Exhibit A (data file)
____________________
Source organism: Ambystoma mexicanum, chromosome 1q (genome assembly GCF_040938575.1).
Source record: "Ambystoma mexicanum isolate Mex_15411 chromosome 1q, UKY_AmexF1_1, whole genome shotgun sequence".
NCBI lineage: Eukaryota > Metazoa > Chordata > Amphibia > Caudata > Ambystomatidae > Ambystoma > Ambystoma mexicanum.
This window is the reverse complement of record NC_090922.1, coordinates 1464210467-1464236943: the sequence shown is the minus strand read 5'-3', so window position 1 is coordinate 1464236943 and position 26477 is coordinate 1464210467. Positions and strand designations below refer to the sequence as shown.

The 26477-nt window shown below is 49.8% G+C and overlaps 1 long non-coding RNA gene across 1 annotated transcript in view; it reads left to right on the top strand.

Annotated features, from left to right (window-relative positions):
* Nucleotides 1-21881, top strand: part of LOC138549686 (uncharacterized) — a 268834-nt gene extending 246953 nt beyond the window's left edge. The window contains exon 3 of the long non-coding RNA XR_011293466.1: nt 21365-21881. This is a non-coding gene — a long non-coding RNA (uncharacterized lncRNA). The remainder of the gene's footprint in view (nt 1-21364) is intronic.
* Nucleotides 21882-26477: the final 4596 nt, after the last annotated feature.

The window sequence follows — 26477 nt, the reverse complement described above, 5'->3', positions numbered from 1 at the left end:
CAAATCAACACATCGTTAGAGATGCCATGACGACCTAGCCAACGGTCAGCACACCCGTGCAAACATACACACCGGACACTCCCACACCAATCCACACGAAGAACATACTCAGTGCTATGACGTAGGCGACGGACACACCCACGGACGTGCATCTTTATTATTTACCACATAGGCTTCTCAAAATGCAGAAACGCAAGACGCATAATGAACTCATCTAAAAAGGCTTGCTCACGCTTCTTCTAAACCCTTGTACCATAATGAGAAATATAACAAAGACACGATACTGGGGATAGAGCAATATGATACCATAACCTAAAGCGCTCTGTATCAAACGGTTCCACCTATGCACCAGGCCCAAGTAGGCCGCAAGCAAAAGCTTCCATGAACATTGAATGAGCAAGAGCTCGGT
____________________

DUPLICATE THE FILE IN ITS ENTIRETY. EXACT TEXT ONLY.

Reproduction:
Source organism: Ambystoma mexicanum, chromosome 1q (genome assembly GCF_040938575.1).
Source record: "Ambystoma mexicanum isolate Mex_15411 chromosome 1q, UKY_AmexF1_1, whole genome shotgun sequence".
NCBI lineage: Eukaryota > Metazoa > Chordata > Amphibia > Caudata > Ambystomatidae > Ambystoma > Ambystoma mexicanum.
This window is the reverse complement of record NC_090922.1, coordinates 1464210467-1464236943: the sequence shown is the minus strand read 5'-3', so window position 1 is coordinate 1464236943 and position 26477 is coordinate 1464210467. Positions and strand designations below refer to the sequence as shown.

The 26477-nt window shown below is 49.8% G+C and overlaps 1 long non-coding RNA gene across 1 annotated transcript in view; it reads left to right on the top strand.

Annotated features, from left to right (window-relative positions):
* Nucleotides 1-21881, top strand: part of LOC138549686 (uncharacterized) — a 268834-nt gene extending 246953 nt beyond the window's left edge. The window contains exon 3 of the long non-coding RNA XR_011293466.1: nt 21365-21881. This is a non-coding gene — a long non-coding RNA (uncharacterized lncRNA). The remainder of the gene's footprint in view (nt 1-21364) is intronic.
* Nucleotides 21882-26477: the final 4596 nt, after the last annotated feature.

The window sequence follows — 26477 nt, the reverse complement described above, 5'->3', positions numbered from 1 at the left end:
CAAATCAACACATCGTTAGAGATGCCATGACGACCTAGCCAACGGTCAGCACACCCGTGCAAACATACACACCGGACACTCCCACACCAATCCACACGAAGAACATACTCAGTGCTATGACGTAGGCGACGGACACACCCACGGACGTGCATCTTTATTATTTACCACATAGGCTTCTCAAAATGCAGAAACGCAAGACGCATAATGAACTCATCTAAAAAGGCTTGCTCACGCTTCTTCTAAACCCTTGTACCATAATGAGAAATATAACAAAGACACGATACTGGGGATAGAGCAATATGATACCATAACCTAAAGCGCTCTGTATCAAACGGTTCCACCTATGCACCAGGCCCAAGTAGGCCGCAAGCAAAAGCTTCCATGAACATTGAATGAGCAAGAGCTCGGT